Energy from the food we eat gives us the ability to study, work, cook, breathe and essentially function at our best everyday.
Energy is known as kilojoules (kJ) or calories. Just like how a car needs petrol to move, we need kilojoules (or calories). One calorie is the equivalent of 4.2kJ. By reading the nutrition information panel on the back of packaged foods, you will know the amount of kilojoules within a serve or per 100g of that food.
The Atwater factors are the amount of kilojoules per gram of each macronutrient within our diet. These factors demonstrate that foods high in fat are the most energy dense whereas foods high in carbohydrates are the least energy dense.
Fat: 37kJ / gram
Alcohol: 29kJ / gram
Protein: 17kJ / gram
Carbohydrates: 16kJ/ gram
Some examples of foods containing fat*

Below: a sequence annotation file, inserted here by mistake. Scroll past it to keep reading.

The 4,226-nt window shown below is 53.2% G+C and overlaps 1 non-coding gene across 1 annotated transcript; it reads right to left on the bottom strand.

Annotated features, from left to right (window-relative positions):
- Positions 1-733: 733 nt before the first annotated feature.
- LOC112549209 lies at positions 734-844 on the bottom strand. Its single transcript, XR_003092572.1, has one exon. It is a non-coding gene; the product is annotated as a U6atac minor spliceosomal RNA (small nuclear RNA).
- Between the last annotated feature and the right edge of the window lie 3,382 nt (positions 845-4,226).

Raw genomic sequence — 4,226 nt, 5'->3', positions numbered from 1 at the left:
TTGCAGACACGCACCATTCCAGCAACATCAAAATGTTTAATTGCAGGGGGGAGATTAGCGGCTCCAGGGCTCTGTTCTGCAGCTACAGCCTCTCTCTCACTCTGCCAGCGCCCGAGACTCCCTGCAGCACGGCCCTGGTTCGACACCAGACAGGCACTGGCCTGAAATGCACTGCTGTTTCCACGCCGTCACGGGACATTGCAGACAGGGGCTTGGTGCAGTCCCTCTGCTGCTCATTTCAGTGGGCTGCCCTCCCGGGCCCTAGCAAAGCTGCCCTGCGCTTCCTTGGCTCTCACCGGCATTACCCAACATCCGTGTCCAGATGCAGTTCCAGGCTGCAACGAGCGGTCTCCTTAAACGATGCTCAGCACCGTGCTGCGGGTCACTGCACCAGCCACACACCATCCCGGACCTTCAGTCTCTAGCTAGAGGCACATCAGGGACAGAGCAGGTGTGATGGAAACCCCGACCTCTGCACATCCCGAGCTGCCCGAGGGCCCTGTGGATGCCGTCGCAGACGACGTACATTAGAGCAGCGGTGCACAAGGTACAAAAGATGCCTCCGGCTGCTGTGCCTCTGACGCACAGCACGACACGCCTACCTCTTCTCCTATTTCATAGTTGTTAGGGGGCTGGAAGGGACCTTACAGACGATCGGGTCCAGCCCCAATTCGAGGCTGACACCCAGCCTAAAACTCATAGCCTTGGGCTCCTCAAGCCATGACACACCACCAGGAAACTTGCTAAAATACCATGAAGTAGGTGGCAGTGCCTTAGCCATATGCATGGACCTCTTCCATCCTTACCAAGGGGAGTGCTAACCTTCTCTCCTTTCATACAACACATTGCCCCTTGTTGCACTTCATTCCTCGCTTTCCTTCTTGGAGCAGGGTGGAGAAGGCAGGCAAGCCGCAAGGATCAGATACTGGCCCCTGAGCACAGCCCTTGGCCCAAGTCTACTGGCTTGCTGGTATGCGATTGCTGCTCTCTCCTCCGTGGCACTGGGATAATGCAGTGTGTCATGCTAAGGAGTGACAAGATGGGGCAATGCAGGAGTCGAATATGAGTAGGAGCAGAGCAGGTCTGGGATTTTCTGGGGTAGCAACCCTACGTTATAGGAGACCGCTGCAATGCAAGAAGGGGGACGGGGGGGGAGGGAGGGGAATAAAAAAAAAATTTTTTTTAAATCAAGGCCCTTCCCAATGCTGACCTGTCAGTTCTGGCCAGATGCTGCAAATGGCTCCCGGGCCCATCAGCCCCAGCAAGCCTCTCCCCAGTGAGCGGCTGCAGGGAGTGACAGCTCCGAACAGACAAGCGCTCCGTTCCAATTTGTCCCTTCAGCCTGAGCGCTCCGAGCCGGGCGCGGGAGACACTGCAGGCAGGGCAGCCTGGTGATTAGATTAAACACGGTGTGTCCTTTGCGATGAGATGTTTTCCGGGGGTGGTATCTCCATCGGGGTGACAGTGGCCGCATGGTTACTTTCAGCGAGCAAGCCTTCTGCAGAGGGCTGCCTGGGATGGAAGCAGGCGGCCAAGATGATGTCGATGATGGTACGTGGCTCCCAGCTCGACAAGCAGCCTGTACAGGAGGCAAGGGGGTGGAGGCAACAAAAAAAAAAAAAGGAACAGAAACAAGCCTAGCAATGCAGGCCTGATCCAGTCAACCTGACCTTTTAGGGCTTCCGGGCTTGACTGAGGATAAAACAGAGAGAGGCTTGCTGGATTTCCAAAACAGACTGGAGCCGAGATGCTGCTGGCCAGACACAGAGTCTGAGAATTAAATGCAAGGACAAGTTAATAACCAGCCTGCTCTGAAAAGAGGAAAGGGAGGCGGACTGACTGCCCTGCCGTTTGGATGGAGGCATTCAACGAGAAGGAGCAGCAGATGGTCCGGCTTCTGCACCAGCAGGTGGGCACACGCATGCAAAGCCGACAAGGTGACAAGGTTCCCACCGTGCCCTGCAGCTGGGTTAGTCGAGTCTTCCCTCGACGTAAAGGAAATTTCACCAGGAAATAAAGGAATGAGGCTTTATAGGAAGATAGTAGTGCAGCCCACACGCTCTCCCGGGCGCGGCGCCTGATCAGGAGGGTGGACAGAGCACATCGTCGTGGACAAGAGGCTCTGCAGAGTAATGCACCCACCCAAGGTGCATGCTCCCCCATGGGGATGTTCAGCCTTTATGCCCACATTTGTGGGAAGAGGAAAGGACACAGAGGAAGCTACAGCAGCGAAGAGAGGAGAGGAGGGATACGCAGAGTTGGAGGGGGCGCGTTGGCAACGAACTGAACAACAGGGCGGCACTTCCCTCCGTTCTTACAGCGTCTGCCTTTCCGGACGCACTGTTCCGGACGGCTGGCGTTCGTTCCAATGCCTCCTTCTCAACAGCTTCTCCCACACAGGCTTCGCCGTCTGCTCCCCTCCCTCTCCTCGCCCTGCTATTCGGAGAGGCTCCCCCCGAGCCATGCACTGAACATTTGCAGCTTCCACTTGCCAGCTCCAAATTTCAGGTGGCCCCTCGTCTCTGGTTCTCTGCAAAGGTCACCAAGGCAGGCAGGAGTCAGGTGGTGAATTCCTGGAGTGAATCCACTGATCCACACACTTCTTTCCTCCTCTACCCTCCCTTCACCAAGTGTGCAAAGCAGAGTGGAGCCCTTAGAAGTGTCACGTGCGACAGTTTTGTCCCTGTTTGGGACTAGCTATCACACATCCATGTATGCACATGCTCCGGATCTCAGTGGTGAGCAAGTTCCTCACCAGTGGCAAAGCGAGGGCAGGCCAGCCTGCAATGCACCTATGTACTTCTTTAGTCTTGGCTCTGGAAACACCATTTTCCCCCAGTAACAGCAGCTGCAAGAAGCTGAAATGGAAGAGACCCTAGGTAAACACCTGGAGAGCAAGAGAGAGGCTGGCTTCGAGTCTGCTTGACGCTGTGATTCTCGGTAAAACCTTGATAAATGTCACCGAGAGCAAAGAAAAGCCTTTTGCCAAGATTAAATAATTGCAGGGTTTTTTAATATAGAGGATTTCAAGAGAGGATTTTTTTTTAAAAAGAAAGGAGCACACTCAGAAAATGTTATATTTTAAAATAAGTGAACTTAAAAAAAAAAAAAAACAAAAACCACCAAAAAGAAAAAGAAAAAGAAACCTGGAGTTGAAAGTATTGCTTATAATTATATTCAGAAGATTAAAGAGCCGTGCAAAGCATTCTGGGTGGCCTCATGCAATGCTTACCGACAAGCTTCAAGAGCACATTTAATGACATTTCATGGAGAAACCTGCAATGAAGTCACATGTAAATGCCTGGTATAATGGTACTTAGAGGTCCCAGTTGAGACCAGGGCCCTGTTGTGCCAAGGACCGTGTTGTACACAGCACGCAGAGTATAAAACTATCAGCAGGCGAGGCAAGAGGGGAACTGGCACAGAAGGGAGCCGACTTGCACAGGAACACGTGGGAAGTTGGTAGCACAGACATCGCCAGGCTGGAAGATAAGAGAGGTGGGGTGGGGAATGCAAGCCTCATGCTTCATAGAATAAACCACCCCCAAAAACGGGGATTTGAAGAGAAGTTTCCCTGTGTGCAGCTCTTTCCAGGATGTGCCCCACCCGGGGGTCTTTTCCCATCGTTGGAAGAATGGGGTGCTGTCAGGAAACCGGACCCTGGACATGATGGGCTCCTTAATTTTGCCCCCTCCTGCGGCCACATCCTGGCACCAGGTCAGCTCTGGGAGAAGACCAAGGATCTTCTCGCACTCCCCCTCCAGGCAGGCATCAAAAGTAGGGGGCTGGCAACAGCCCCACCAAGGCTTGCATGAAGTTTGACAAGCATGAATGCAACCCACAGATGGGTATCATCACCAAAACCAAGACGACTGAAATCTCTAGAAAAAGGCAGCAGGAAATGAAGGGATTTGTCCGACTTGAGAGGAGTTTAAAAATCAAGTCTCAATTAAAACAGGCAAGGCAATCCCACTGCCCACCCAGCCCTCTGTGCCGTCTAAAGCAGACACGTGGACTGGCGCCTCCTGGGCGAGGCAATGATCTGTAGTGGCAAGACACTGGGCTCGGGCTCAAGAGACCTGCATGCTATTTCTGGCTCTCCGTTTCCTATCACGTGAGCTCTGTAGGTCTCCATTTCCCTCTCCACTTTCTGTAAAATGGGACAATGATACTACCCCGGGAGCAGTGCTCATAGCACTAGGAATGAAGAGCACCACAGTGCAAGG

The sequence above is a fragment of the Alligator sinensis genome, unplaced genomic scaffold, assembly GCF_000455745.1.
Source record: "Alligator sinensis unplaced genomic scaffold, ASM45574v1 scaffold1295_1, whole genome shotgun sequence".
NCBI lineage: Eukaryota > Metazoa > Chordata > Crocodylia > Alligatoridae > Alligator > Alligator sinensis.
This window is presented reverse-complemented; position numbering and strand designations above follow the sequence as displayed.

Animal fat (for example, chicken skin, fat from meat)
All types of oil (for example, olive, coconut, sunflower, canola, safflower)
Cold meats (salami, prosciutto)
Sausages, butter, margarine, mayonnaise
Some examples of foods containing carbohydrates
Bread, rice, pasta, quinoa, cous cous
Some examples of foods containing both fat and carbohydrates
Milk, cheese, yoghurt
Chocolate, cakes, biscuits
If you are trying to decrease the amount of kilojoules in your day, reducing your intake of fatty foods and alcohol is a good start. However, a balanced and varied diet for excellent health and wellbeing requires good thought and a detailed plan. This will ensure you have an eating pattern for long-term success.
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* There are different types of fat in our diet. You may have heard of saturated, monounsaturated and polyunsaturated fat. Keep checking my website for a blog covering this information.